In a rare public appearance, Bishop Emeritus Thomas V. Daily was present for the dedication April 5 of the new Brooklyn Residence named in his honor sponsored by Catholic Charities.
The Bishop Thomas V. Daily Residence for formerly homeless people, is located in the former St. Joseph’s School on Dean St. in Prospect Heights. Since the mid-1980s it has operated as St. Joseph’s Single Room Occupancy Housing.
Bishop Daily, who will be 90 later this year, has been in ill health for the past few years and lives at the Bishop Mugavero Residence for retired priests in Douglaston. He was accompanied to the ceremony by his nephew, Father Vincent Daily of the Archdiocese of Boston, Mass.
Housing Military Veterans
New York State Homes and Community Renewal financed the $10.4 million substantial renovation of the complex, allowing Catholic Charities to preserve 54 apartments for the formerly homeless and create six new apartments, that put a priority on homeless military veterans.
“The Bishop Thomas V. Daily Residence is the last renovation of three single room occupancy buildings, called Caring Communities, which began in 2011,” said Msgr. Alfred LoPinto, president and CEO of Catholic Charities.
“The renovations included new individual apartments, renovated lobby space and new common areas and meeting rooms for a total of 255 formerly homeless individuals.”
The other two residences are the John J. Farrell Residence in Greenpoint, and the Bishop Joseph M. Sullivan Residence in Bedford Stuyvesant, both of which were rededicated in 2015.
The changes at St. Joseph’s allowed the addition of six new units of affordable housing, an update of the building’s systems and the conversion of the existing bedrooms into efficiency apartments.
David Selby, a U.S. Navy veteran and resident of Apt. 201, spoke at the dedication and thanked the staff at the facility for making him feel welcome.
“This is a special place,” said Selby, “I just want to say how happy I am.”
Msgr. LoPinto said that Catholic Charities was honored to name the new project after Bishop Daily, who “dedicated his life to improving the lives of those in need around the world.” He explained that prior to being named a bishop, Bishop Daily had spent five years as a missionary in Peru.
Rich in Faith, Compassion, Charity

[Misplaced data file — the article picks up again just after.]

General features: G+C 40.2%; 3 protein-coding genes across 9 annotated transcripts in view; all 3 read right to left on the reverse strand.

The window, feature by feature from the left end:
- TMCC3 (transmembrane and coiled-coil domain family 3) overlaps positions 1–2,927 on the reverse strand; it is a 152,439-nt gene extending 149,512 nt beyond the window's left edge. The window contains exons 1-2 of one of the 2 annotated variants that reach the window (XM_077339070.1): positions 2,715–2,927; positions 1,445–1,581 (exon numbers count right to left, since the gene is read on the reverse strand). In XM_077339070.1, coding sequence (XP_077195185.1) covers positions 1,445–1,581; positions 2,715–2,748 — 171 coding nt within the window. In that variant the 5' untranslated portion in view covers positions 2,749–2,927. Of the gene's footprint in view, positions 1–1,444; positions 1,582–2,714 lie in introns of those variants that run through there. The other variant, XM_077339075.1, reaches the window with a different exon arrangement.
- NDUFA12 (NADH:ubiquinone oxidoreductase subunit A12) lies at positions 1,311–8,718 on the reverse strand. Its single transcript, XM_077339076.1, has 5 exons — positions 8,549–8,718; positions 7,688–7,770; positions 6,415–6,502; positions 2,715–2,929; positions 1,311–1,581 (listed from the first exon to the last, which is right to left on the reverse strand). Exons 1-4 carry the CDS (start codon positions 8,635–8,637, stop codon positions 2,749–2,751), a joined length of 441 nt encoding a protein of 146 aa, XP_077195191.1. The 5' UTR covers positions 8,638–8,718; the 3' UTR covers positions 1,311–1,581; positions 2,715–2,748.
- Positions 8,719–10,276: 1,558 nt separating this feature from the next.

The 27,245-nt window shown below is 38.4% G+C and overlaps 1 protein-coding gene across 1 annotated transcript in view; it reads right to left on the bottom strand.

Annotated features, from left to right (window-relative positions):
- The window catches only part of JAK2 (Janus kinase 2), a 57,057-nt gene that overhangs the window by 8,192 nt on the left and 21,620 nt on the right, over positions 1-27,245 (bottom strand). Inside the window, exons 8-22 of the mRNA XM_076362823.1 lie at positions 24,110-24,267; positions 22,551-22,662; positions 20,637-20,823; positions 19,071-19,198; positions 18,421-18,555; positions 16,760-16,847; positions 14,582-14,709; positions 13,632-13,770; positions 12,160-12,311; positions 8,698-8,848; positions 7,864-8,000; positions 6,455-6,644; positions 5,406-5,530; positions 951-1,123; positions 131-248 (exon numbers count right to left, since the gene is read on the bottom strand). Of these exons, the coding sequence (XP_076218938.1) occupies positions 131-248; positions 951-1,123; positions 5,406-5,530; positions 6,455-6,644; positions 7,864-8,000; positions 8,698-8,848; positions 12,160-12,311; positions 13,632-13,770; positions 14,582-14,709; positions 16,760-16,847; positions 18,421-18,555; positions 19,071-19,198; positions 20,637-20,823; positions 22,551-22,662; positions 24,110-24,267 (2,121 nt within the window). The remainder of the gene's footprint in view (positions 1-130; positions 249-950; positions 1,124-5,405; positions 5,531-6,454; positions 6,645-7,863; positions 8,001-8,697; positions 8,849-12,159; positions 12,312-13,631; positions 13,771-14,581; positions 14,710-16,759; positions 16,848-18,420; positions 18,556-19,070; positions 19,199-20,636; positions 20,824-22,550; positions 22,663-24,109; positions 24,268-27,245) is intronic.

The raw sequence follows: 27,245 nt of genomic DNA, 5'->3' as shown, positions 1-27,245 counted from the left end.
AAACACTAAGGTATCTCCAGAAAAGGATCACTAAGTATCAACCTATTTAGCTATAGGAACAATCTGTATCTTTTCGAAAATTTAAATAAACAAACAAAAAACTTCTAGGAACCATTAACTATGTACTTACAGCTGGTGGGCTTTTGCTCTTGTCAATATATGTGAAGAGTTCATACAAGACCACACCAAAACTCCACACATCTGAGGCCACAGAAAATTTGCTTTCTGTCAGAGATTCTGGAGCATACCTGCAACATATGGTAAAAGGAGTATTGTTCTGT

Msgr. Ralph Maresca, former secretary to Bishop Daily, also spoke at the ceremony. He recalled Bishop Daily’s “commitment to serving the poor around the diocese. We would be driving and he would see an abandoned building and say, ‘We should buy that building and fix it for the poor.’
“The bishop always said the Church should be poor but rich in faith, compassion and charity.”
Bishop Nicholas DiMarzio, who succeeded Bishop Daily as Bishop of Brooklyn, in 2003, said that “Catholic Charities’ commitment to turning unused church-owned property into housing is one that is shared by many in our Diocese. I am proud of the work that they are doing throughout Brooklyn and Queens and the beautiful residences which they have created.
“The Church teaches us that every person has a basic right to have a place to call home, and Pope John Paul II said that ‘a home is much more than a roof over one’s head. It is a place for building and seeking one’s life.’”
Following the ribbon-cutting, Bishop DiMarzio toured the residence. In Apt. G7, he visited with Niona Scott and commented how warm it was.
“It’s nice and cozy here,” she said.
Financing for the project was made possible through extensive partnerships among NYS Homes and Community Renewal, U.S. Department of Housing and Urban Development, Richman Housing Resources and Wells Fargo Bank, N.A. Catholic Charities also worked with the U.S. Department of Veterans Affairs, the Mayor’s Office of Veterans Affairs and the NYC Department of Homeless Services.
“We congratulate Catholic Charities Brooklyn and Queens for its commitment to preserve and create new apartment units for the homeless,” said Kevin Hoffman, executive vice president of Richman Housing Resources LLC.
“Bishop Thomas V. Daily Residence is a great example of how public-private partnerships, using federal low income housing tax credit programs, can create and maintain housing for the formerly homeless. We would also like to thank all of our partners, the City and State as well as Wells Fargo.”